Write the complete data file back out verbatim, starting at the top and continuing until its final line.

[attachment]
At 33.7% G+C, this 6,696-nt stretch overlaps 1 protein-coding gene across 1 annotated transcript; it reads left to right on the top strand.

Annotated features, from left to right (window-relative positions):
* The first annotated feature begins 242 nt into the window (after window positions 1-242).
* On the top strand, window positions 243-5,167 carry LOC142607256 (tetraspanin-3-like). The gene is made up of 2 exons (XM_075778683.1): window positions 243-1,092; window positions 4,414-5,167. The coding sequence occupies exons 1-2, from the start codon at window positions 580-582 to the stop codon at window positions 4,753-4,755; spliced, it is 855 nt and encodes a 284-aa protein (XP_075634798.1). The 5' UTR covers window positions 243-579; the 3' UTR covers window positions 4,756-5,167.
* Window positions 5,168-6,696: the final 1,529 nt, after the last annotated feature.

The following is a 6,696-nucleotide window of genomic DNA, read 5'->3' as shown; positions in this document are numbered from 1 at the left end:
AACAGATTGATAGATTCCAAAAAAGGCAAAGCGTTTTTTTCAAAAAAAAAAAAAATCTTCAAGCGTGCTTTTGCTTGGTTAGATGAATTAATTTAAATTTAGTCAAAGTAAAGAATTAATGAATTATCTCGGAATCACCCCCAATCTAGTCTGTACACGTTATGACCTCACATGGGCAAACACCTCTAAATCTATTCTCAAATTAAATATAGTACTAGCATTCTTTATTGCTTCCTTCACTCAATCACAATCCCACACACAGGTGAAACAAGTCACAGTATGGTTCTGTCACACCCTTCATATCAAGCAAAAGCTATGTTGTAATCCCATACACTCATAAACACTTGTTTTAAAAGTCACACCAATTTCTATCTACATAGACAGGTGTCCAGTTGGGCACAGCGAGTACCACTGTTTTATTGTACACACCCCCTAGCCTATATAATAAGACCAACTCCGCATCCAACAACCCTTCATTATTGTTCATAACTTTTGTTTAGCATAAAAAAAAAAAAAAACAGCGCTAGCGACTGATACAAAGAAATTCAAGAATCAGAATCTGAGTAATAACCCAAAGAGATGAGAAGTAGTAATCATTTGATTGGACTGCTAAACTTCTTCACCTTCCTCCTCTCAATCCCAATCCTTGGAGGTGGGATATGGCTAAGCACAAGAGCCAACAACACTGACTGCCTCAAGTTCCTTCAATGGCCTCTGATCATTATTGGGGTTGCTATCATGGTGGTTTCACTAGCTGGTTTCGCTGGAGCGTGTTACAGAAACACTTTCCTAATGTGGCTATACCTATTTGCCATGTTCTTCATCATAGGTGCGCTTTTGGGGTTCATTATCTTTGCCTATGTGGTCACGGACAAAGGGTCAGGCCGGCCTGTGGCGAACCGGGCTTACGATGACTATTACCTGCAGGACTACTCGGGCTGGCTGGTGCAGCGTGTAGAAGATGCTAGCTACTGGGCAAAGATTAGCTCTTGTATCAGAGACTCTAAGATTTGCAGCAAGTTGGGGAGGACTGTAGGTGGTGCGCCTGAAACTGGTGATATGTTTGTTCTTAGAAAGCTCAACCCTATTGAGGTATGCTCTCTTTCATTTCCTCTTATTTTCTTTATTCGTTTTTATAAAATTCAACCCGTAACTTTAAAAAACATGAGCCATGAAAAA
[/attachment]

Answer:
At 33.7% G+C, this 6,696-nt stretch overlaps 1 protein-coding gene across 1 annotated transcript; it reads left to right on the top strand.

Annotated features, from left to right (window-relative positions):
* The first annotated feature begins 242 nt into the window (after window positions 1-242).
* On the top strand, window positions 243-5,167 carry LOC142607256 (tetraspanin-3-like). The gene is made up of 2 exons (XM_075778683.1): window positions 243-1,092; window positions 4,414-5,167. The coding sequence occupies exons 1-2, from the start codon at window positions 580-582 to the stop codon at window positions 4,753-4,755; spliced, it is 855 nt and encodes a 284-aa protein (XP_075634798.1). The 5' UTR covers window positions 243-579; the 3' UTR covers window positions 4,756-5,167.
* Window positions 5,168-6,696: the final 1,529 nt, after the last annotated feature.

The following is a 6,696-nucleotide window of genomic DNA, read 5'->3' as shown; positions in this document are numbered from 1 at the left end:
AACAGATTGATAGATTCCAAAAAAGGCAAAGCGTTTTTTTCAAAAAAAAAAAAAATCTTCAAGCGTGCTTTTGCTTGGTTAGATGAATTAATTTAAATTTAGTCAAAGTAAAGAATTAATGAATTATCTCGGAATCACCCCCAATCTAGTCTGTACACGTTATGACCTCACATGGGCAAACACCTCTAAATCTATTCTCAAATTAAATATAGTACTAGCATTCTTTATTGCTTCCTTCACTCAATCACAATCCCACACACAGGTGAAACAAGTCACAGTATGGTTCTGTCACACCCTTCATATCAAGCAAAAGCTATGTTGTAATCCCATACACTCATAAACACTTGTTTTAAAAGTCACACCAATTTCTATCTACATAGACAGGTGTCCAGTTGGGCACAGCGAGTACCACTGTTTTATTGTACACACCCCCTAGCCTATATAATAAGACCAACTCCGCATCCAACAACCCTTCATTATTGTTCATAACTTTTGTTTAGCATAAAAAAAAAAAAAAACAGCGCTAGCGACTGATACAAAGAAATTCAAGAATCAGAATCTGAGTAATAACCCAAAGAGATGAGAAGTAGTAATCATTTGATTGGACTGCTAAACTTCTTCACCTTCCTCCTCTCAATCCCAATCCTTGGAGGTGGGATATGGCTAAGCACAAGAGCCAACAACACTGACTGCCTCAAGTTCCTTCAATGGCCTCTGATCATTATTGGGGTTGCTATCATGGTGGTTTCACTAGCTGGTTTCGCTGGAGCGTGTTACAGAAACACTTTCCTAATGTGGCTATACCTATTTGCCATGTTCTTCATCATAGGTGCGCTTTTGGGGTTCATTATCTTTGCCTATGTGGTCACGGACAAAGGGTCAGGCCGGCCTGTGGCGAACCGGGCTTACGATGACTATTACCTGCAGGACTACTCGGGCTGGCTGGTGCAGCGTGTAGAAGATGCTAGCTACTGGGCAAAGATTAGCTCTTGTATCAGAGACTCTAAGATTTGCAGCAAGTTGGGGAGGACTGTAGGTGGTGCGCCTGAAACTGGTGATATGTTTGTTCTTAGAAAGCTCAACCCTATTGAGGTATGCTCTCTTTCATTTCCTCTTATTTTCTTTATTCGTTTTTATAAAATTCAACCCGTAACTTTAAAAAACATGAGCCATGAAAAA